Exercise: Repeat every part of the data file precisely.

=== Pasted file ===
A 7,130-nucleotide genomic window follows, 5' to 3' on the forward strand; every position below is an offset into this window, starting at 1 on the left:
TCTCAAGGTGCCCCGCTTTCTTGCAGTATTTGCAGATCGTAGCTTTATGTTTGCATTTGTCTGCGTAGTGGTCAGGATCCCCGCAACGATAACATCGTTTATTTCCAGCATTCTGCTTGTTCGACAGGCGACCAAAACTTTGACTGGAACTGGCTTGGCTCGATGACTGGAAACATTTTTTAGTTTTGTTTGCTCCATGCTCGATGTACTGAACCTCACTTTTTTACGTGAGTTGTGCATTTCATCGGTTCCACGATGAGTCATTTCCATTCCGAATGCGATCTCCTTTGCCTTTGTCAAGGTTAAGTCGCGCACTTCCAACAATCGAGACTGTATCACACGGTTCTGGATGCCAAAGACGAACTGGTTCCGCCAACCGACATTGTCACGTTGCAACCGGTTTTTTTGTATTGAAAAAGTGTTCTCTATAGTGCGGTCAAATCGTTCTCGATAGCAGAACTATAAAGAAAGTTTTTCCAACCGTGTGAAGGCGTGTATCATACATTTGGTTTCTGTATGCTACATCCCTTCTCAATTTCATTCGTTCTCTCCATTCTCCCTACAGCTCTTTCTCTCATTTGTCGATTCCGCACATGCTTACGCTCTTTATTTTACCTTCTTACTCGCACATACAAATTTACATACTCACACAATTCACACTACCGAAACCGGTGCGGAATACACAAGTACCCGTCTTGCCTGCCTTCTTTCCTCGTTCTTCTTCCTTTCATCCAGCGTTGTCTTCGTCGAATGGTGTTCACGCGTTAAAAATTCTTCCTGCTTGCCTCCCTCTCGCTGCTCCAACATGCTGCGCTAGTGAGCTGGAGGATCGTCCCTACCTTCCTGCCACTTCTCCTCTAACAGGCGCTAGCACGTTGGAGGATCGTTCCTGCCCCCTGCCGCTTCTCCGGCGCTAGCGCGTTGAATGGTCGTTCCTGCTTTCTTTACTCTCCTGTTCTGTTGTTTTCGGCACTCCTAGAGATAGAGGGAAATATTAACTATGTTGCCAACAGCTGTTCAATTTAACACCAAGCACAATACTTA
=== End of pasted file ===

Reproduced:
A 7,130-nucleotide genomic window follows, 5' to 3' on the forward strand; every position below is an offset into this window, starting at 1 on the left:
TCTCAAGGTGCCCCGCTTTCTTGCAGTATTTGCAGATCGTAGCTTTATGTTTGCATTTGTCTGCGTAGTGGTCAGGATCCCCGCAACGATAACATCGTTTATTTCCAGCATTCTGCTTGTTCGACAGGCGACCAAAACTTTGACTGGAACTGGCTTGGCTCGATGACTGGAAACATTTTTTAGTTTTGTTTGCTCCATGCTCGATGTACTGAACCTCACTTTTTTACGTGAGTTGTGCATTTCATCGGTTCCACGATGAGTCATTTCCATTCCGAATGCGATCTCCTTTGCCTTTGTCAAGGTTAAGTCGCGCACTTCCAACAATCGAGACTGTATCACACGGTTCTGGATGCCAAAGACGAACTGGTTCCGCCAACCGACATTGTCACGTTGCAACCGGTTTTTTTGTATTGAAAAAGTGTTCTCTATAGTGCGGTCAAATCGTTCTCGATAGCAGAACTATAAAGAAAGTTTTTCCAACCGTGTGAAGGCGTGTATCATACATTTGGTTTCTGTATGCTACATCCCTTCTCAATTTCATTCGTTCTCTCCATTCTCCCTACAGCTCTTTCTCTCATTTGTCGATTCCGCACATGCTTACGCTCTTTATTTTACCTTCTTACTCGCACATACAAATTTACATACTCACACAATTCACACTACCGAAACCGGTGCGGAATACACAAGTACCCGTCTTGCCTGCCTTCTTTCCTCGTTCTTCTTCCTTTCATCCAGCGTTGTCTTCGTCGAATGGTGTTCACGCGTTAAAAATTCTTCCTGCTTGCCTCCCTCTCGCTGCTCCAACATGCTGCGCTAGTGAGCTGGAGGATCGTCCCTACCTTCCTGCCACTTCTCCTCTAACAGGCGCTAGCACGTTGGAGGATCGTTCCTGCCCCCTGCCGCTTCTCCGGCGCTAGCGCGTTGAATGGTCGTTCCTGCTTTCTTTACTCTCCTGTTCTGTTGTTTTCGGCACTCCTAGAGATAGAGGGAAATATTAACTATGTTGCCAACAGCTGTTCAATTTAACACCAAGCACAATACTTA